SURPRISE, Ariz. -- The Rangers' two prized pitching acquisitions made their Spring Training debut on Thursday. The results? Harden threw 29 pitches in two innings and Colby Lewis threw 11 in one inning. "I'll take 200 of those all year long," said Lewis, who set down the side in order in the third inning in the Rangers' 13-3 victory over the Royals on Thursday.
"Overall, for the first day I was pretty happy with the way it went," Harden said. "The big thing is throwing first-pitch strikes and getting ahead of hitters. It's Spring Training, good or bad, you just want to get your work in and prepare for the season. Championships aren't won in Spring Training." No, but Thursday's work in the Cactus League opener was a reminder of a crucial factor in what both need to do this season to be successful. They need to keep their pitches-per-inning count at reasonable levels. Harden, signed during the offseason as a free agent, averaged 17.7 pitches per inning last year for the Cubs. That was the seventh-most for any pitcher in the Majors with at least 120 innings. That left him averaging 5.4 innings per outing over his 26 starts. Harden was only able to pitch at least six innings in 15 of 26 starts. By contrast, Roy Halladay averaged 14.2 pitches per inning for the Blue Jays, the lowest in the American League. He ended up averaging 7.5 innings per outing and went at least six innings in 30 of 32 starts. "Whether it's a long inning or a short inning, the key is getting ahead of hitters," Harden said. "I've always been good at falling behind 2-and-0 and 3-and-0 and then coming back. But that leads to high pitch counts."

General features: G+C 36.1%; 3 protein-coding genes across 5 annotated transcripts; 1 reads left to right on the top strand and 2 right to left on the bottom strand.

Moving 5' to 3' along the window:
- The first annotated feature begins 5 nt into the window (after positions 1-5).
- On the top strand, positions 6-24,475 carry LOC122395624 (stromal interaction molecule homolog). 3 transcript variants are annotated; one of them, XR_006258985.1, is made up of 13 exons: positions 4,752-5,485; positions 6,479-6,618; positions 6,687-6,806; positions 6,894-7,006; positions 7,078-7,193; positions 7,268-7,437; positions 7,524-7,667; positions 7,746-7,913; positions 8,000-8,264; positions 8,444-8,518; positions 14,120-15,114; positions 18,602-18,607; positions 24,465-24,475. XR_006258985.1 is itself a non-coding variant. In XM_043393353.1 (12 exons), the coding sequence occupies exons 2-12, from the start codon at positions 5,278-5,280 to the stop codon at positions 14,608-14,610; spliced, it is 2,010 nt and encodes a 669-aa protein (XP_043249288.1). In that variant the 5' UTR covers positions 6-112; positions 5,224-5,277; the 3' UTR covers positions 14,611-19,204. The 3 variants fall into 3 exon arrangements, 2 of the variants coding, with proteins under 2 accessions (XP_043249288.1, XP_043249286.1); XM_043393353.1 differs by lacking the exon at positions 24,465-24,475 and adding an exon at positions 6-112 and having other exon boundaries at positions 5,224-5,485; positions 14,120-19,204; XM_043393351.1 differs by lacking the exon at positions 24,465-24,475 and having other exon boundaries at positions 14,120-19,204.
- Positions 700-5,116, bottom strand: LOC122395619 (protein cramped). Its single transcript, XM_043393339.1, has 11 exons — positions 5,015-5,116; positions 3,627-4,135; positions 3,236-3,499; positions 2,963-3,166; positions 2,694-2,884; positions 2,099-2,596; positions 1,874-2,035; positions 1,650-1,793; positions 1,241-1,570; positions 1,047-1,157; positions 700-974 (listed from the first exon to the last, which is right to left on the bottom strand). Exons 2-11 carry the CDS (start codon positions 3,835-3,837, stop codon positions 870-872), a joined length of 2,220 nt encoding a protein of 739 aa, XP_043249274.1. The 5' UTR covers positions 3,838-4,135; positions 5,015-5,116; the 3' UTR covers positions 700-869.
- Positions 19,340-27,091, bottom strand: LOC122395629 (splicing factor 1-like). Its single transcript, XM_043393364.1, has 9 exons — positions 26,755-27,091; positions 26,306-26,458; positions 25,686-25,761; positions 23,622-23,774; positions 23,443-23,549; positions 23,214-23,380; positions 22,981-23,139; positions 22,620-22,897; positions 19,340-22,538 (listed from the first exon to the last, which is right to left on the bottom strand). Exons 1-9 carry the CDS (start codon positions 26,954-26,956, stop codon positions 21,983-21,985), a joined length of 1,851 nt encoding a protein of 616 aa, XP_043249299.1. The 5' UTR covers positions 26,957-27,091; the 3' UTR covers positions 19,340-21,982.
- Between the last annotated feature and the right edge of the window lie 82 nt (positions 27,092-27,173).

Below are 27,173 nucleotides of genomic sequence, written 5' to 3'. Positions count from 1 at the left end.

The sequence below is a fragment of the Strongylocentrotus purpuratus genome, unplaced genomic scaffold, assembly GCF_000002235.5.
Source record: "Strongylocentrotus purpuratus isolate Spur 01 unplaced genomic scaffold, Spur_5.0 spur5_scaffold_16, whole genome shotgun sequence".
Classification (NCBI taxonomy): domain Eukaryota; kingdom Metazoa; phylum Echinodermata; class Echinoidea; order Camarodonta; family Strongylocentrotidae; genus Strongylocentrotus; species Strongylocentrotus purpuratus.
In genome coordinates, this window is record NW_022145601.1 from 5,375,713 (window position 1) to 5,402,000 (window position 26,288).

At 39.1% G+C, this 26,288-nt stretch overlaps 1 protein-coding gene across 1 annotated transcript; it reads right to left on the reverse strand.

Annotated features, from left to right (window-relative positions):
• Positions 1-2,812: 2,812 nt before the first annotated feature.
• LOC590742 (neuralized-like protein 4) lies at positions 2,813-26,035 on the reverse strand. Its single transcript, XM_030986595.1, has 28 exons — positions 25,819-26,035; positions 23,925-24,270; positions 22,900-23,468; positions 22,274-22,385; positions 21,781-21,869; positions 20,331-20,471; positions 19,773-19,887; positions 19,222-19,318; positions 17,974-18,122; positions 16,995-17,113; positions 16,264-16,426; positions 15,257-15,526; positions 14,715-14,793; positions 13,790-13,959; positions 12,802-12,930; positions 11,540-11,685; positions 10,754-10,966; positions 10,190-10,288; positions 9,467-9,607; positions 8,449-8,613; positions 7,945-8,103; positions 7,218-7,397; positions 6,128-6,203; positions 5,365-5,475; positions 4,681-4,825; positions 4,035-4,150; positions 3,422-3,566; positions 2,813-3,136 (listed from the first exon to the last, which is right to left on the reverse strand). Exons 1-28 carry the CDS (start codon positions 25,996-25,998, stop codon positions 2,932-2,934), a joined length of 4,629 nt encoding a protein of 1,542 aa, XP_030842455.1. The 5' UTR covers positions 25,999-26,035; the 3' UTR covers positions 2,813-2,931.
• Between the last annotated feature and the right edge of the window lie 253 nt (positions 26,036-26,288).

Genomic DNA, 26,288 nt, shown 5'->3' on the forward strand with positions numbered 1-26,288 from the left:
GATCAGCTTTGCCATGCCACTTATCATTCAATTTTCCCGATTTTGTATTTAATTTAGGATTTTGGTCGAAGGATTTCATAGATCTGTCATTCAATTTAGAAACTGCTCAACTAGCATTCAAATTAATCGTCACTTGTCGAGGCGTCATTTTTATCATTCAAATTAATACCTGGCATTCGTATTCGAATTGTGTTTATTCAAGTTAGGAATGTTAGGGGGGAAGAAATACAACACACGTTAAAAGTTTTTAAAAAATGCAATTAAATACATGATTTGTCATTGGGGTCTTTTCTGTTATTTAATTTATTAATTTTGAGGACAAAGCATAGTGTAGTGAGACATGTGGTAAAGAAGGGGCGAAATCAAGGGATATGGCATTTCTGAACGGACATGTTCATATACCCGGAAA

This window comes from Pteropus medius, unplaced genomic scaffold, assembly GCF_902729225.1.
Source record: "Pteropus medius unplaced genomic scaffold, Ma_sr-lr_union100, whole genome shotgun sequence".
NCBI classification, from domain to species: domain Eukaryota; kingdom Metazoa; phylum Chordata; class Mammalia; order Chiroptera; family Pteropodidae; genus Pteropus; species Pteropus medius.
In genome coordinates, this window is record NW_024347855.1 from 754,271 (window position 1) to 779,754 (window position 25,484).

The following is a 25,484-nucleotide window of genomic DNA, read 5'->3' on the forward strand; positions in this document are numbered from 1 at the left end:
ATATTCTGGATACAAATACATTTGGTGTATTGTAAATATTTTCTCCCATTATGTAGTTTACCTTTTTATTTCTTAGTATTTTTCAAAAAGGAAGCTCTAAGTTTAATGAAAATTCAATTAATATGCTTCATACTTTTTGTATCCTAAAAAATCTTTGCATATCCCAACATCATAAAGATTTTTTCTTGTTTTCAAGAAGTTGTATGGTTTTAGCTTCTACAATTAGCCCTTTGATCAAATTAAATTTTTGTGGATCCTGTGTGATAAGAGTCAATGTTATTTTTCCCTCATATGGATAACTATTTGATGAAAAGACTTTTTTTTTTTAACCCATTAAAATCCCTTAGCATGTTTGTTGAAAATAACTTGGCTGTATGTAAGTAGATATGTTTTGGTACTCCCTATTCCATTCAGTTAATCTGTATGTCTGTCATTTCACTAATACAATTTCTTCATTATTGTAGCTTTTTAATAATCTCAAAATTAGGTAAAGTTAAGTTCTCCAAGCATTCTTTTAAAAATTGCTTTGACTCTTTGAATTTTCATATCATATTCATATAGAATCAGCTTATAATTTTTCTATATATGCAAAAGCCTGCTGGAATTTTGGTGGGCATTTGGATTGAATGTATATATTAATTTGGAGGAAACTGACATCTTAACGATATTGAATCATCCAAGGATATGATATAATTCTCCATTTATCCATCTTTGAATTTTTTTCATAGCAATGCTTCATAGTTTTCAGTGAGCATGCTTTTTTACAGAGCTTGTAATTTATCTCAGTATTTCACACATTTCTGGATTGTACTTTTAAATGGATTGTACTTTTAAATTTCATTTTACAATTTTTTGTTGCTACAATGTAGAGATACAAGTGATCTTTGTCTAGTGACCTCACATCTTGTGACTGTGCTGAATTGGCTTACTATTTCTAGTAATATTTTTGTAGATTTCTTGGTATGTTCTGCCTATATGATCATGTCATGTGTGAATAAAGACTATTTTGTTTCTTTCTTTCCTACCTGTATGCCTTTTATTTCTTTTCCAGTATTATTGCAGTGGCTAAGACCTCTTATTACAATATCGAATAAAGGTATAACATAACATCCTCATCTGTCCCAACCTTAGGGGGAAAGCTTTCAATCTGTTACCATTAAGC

T.R. Sullivan is a reporter for MLB.com. This story was not subject to the approval of Major League Baseball or its clubs.